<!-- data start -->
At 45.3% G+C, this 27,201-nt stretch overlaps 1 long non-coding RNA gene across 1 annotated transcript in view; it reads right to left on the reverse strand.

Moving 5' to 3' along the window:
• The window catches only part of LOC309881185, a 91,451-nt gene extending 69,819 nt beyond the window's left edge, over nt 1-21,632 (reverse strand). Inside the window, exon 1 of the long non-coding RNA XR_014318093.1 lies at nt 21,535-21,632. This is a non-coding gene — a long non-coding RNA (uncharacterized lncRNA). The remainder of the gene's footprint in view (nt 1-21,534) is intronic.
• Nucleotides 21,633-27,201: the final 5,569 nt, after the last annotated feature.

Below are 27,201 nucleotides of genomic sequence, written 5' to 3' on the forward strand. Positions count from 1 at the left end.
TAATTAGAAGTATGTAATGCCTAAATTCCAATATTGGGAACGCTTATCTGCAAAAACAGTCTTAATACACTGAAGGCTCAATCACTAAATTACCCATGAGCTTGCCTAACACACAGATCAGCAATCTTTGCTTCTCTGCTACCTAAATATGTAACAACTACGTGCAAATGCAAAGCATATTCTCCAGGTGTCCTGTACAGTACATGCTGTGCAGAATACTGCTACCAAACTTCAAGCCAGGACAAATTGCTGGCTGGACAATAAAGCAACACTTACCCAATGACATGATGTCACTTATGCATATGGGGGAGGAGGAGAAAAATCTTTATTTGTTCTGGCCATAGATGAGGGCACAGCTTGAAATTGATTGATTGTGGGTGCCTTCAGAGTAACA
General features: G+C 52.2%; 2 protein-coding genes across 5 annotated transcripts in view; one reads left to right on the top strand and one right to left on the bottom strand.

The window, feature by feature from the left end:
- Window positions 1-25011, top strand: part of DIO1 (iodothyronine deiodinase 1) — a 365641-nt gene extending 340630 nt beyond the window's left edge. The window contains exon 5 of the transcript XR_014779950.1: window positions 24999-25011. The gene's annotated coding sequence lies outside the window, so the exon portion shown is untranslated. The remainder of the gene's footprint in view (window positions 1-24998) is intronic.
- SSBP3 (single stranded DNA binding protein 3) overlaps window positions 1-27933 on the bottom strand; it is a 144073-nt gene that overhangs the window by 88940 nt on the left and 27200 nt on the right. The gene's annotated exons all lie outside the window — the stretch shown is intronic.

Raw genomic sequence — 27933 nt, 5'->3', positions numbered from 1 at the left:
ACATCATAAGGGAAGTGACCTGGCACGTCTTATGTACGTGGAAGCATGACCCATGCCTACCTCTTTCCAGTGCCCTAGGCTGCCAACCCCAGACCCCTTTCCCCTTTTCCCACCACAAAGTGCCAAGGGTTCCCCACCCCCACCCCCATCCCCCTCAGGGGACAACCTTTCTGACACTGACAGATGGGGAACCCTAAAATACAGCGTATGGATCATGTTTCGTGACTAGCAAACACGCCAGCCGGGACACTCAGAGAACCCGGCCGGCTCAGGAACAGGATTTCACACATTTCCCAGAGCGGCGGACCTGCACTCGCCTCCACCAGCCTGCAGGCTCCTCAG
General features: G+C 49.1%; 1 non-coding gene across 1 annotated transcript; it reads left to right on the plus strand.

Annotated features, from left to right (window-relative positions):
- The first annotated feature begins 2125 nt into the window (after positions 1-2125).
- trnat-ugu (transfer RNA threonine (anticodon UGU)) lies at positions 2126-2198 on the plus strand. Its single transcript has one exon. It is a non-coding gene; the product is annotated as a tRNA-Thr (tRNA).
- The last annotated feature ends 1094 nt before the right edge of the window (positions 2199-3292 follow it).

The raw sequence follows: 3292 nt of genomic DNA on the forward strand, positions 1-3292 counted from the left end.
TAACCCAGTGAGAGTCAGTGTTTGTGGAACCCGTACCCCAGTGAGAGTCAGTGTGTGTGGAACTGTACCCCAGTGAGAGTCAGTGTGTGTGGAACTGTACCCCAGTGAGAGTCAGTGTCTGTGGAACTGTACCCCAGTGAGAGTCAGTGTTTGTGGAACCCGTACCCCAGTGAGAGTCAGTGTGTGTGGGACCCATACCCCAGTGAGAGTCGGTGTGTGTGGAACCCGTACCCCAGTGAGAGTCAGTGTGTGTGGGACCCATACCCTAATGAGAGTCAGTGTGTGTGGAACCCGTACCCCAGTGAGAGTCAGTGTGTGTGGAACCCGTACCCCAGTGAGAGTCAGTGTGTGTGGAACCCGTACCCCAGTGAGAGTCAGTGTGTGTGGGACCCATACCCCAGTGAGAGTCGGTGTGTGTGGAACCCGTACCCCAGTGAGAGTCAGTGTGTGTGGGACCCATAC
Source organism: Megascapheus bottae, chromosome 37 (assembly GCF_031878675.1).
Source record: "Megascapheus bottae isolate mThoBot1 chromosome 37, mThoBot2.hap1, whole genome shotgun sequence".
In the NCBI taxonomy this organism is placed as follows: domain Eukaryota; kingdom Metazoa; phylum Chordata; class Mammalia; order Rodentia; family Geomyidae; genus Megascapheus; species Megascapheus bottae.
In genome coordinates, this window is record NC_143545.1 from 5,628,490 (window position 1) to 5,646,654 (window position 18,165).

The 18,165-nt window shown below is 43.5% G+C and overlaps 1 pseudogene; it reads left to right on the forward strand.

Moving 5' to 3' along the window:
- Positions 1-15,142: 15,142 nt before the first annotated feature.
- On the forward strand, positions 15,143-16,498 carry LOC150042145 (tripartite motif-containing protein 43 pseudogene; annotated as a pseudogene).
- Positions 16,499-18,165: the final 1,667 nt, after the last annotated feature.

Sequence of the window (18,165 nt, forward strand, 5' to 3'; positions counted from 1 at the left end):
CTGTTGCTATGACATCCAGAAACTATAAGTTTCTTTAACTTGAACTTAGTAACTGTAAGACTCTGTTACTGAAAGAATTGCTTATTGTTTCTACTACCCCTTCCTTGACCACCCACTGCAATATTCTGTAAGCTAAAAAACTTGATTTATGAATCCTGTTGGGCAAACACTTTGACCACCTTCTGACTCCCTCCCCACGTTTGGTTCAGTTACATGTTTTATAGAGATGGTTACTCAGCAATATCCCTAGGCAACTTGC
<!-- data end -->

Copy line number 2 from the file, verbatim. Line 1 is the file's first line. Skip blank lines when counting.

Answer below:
Moving 5' to 3' along the window: